On a bright and sunny day in London, I witnessed an event that I thought I would never see or would never be necessary. An estimated 420 coaches paraded through the city as a powerful reminder to the government that the coach industry matters and forms an integral and vitally important part of the UK’s transport infrastructure. This Honk for Hope event mirrored those at Blackpool, Lightwater Valley and West Wales, but with far greater numbers.
Without exception, the vehicles were a showpiece for our industry. While I am sure that a few people were inconvenienced, that is nothing compared to the effects on traffic congestion and the environment if we lose the coach industry to coronavirus COVID-19 and coaches are replaced by yet more cars.
Given that those inside Parliament complained about the noise of horns (and many were very loud) I think we can safely say that those in power were aware of our presence!
Results of meeting with ministers on coach industry ‘disappointing’
The Confederation of Passenger Transport (CPT) team worked with organiser Jenna Rush to maximise the numbers attending for the greatest impact. In that they certainly succeeded.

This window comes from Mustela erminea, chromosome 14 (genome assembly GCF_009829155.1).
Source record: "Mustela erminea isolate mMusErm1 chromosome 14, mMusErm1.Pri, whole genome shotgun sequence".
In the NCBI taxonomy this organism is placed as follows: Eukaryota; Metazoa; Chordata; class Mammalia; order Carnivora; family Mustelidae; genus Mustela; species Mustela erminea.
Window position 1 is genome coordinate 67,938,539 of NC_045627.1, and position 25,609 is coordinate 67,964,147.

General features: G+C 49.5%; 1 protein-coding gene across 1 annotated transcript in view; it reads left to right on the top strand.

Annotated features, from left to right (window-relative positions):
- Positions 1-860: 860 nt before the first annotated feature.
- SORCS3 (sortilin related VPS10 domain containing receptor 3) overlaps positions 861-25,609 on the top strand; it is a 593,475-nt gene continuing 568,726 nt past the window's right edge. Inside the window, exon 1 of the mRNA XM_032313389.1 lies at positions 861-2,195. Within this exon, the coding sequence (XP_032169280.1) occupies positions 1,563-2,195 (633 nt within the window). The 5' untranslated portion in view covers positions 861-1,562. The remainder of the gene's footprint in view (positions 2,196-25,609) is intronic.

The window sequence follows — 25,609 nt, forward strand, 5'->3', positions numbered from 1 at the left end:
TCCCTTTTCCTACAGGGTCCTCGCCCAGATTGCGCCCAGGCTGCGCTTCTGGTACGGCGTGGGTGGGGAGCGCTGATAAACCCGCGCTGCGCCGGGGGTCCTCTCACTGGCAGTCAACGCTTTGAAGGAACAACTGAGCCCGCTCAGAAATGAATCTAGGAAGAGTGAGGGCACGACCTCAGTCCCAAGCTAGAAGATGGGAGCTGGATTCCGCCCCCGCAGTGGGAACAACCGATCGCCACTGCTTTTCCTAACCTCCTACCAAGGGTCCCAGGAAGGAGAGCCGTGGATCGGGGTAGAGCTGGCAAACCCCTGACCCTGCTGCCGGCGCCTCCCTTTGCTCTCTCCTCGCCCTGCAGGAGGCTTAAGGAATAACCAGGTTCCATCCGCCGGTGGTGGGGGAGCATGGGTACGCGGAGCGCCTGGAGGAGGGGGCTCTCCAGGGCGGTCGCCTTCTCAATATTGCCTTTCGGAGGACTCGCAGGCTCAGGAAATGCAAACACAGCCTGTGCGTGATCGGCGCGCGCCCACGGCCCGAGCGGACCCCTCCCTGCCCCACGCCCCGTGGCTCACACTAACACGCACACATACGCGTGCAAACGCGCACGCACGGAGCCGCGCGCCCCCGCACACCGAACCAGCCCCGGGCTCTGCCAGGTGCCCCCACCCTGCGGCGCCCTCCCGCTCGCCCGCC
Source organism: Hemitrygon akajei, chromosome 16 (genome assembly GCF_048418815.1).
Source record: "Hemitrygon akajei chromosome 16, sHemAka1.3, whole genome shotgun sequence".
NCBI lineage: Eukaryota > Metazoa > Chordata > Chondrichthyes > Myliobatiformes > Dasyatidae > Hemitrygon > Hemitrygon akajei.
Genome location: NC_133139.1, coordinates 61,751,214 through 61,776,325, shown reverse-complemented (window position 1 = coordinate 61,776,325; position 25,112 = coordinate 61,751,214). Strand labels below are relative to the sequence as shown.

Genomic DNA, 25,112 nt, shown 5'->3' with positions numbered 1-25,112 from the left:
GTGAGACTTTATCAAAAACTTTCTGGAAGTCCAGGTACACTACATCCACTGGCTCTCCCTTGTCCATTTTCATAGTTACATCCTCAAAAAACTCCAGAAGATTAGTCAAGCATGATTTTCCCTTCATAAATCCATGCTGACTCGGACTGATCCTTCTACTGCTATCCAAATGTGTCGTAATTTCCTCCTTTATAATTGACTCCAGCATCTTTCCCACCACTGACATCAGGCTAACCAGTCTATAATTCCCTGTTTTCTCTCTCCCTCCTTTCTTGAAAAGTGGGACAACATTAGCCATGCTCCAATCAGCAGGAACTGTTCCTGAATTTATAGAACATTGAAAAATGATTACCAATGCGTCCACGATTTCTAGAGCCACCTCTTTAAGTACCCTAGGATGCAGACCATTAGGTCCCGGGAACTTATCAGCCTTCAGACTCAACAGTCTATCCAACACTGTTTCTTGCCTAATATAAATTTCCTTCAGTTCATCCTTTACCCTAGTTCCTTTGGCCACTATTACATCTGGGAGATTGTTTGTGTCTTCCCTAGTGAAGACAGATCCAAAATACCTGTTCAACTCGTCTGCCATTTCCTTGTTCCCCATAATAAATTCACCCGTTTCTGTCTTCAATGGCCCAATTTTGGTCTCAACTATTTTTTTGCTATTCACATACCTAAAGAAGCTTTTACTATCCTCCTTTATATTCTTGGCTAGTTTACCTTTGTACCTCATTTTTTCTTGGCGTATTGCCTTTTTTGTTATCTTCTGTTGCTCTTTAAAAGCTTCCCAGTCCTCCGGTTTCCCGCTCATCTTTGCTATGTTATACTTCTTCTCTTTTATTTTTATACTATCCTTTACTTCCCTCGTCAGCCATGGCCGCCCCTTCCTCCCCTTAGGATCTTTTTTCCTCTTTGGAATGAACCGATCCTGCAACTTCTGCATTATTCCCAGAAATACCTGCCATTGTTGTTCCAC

The London event followed a disappointing meeting with ministers the previous week, attended by members of CPT’s Coach Commission, at which Baroness Vere expressed her admiration for the coach industry, but confirmed there are no plans to make any funding available beyond that which has already been made.
There is, however, some potential for the hiring of extra coaches (up to 5,000 a day) paid for by central government to operate additional dedicated home-to-school journeys. We wait to hear about that.
But it may be too little too late, and it does not help the tourism and leisure sectors, which generally have the highest costs given the requirement for the latest coaches.
Human cost of coach industry crisis must not be forgotten
So where do we go from here? Will the London Honk for Hope rally be the big push the government needs to help the industry, as we approach a time when large scale redundancies and the failure of many long-term family businesses becomes inevitable?
The human cost, with repossessions, people losing their homes and the subsequent effect on their families, with some so desperate that they consider suicide, cannot be right.
There needs to be breathing space for operators to recover and fulfil their financial obligations over a longer period when they have money coming in again.
Yes, it will still be tough going. But the coach industry has the spirit to get through that. Should we thump the table and demand the government do something? Tempting, but such tactics do not work, and it is important for the industry’s voice to keep a seat at that table.
Let us not forget: CPT is its members, not some faceless body. Its officers advise and carry out the members’ policy. Be assured, there is ongoing discussion through CPT with the government and that can only be reinforced by the Honk for Hope message. The campaign to Back Britain’s Coaches continues.